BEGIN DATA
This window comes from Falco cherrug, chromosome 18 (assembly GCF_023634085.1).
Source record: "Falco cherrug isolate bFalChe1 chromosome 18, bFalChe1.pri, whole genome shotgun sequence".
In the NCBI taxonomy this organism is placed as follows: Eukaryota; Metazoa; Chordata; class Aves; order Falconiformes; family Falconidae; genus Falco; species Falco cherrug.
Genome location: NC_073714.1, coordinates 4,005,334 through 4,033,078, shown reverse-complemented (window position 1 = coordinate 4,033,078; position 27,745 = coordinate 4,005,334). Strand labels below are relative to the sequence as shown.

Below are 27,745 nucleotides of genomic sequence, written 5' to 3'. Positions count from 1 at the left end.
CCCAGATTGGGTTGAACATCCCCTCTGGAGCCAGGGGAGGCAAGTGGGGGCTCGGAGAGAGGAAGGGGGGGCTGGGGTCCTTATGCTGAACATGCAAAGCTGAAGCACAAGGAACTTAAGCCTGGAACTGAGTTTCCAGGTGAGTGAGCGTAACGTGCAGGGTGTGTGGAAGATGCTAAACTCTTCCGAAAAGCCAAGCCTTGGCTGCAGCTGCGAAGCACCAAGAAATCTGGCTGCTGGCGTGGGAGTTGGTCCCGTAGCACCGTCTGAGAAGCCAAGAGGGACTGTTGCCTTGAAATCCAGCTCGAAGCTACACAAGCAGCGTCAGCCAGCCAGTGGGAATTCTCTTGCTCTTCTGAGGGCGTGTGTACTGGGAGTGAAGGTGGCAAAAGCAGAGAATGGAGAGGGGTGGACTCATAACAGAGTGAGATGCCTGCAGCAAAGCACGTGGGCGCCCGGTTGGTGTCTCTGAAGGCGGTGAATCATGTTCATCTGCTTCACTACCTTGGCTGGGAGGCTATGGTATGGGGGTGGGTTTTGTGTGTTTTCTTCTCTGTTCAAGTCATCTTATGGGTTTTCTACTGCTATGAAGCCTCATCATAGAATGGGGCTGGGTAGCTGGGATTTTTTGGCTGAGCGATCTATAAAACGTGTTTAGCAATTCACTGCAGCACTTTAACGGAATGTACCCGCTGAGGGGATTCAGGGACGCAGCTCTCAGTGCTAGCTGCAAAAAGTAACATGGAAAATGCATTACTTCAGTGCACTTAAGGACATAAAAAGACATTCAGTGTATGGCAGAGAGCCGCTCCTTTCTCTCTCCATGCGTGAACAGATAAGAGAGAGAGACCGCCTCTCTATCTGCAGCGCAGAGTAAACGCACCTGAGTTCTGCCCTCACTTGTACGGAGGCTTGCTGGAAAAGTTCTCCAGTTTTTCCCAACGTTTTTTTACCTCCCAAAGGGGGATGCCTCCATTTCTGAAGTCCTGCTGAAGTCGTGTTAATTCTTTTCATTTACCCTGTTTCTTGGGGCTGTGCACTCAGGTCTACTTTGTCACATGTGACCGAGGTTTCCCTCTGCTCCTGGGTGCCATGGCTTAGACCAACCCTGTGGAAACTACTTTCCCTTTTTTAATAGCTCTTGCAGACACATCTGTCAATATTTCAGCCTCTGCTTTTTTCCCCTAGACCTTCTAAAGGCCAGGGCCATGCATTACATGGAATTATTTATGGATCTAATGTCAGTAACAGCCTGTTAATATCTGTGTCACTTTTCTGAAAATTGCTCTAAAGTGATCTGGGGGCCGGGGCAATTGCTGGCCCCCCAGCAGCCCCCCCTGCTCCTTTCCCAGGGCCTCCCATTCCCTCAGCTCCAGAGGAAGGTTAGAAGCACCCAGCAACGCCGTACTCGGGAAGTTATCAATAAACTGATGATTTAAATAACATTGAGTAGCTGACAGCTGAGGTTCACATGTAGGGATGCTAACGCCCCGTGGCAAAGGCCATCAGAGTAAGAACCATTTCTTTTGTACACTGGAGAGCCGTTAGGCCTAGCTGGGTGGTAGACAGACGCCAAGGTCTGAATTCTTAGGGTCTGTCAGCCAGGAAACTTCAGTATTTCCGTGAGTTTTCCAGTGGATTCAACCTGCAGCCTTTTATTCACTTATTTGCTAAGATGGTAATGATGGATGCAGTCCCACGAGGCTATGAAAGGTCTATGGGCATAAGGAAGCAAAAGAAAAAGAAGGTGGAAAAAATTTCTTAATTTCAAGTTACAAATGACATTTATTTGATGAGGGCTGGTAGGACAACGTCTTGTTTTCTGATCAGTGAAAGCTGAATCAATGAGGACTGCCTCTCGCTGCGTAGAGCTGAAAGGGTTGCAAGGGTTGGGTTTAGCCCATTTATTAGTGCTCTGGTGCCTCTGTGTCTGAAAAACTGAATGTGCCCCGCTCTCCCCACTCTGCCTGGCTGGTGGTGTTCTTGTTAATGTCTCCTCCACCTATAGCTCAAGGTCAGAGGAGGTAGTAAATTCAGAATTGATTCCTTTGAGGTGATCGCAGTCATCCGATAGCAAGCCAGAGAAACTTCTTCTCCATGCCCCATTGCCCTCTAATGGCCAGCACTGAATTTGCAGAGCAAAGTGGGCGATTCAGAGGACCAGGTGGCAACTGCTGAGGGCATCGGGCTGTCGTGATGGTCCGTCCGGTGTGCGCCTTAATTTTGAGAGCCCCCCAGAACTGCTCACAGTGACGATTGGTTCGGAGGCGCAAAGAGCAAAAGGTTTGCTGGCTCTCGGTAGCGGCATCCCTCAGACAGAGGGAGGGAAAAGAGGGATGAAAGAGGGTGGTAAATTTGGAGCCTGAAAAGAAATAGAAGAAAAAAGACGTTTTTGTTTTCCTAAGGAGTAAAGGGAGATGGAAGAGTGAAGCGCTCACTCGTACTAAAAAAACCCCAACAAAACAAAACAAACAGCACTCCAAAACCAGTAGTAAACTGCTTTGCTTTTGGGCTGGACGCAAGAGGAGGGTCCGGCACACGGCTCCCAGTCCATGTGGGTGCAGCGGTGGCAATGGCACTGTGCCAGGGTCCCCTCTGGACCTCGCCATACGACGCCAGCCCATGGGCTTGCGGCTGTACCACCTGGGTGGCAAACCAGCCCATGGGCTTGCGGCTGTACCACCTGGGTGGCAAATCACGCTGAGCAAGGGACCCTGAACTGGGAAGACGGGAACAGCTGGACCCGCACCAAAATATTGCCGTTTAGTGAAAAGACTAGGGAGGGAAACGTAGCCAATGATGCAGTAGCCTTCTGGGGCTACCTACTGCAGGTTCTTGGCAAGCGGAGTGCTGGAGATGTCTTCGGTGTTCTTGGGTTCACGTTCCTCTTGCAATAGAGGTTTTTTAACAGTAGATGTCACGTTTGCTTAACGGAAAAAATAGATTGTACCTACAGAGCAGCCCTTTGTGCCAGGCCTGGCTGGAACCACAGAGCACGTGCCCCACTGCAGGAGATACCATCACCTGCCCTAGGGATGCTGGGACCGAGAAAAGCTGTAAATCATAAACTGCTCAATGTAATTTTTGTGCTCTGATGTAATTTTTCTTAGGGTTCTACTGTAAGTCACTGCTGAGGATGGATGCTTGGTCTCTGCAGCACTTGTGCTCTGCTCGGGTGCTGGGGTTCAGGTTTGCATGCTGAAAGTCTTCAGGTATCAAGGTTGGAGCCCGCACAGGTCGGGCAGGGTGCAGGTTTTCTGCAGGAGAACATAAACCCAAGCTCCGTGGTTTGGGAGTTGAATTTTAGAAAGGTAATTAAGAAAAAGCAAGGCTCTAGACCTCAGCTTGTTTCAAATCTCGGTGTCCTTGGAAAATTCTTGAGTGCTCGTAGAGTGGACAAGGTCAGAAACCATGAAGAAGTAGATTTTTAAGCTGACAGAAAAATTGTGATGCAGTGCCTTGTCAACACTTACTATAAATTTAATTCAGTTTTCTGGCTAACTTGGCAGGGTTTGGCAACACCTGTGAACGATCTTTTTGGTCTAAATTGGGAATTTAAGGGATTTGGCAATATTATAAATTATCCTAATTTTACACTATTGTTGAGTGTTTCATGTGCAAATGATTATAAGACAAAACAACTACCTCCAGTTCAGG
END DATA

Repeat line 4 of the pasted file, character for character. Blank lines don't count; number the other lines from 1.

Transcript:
Genome location: NC_073714.1, coordinates 4,005,334 through 4,033,078, shown reverse-complemented (window position 1 = coordinate 4,033,078; position 27,745 = coordinate 4,005,334). Strand labels below are relative to the sequence as shown.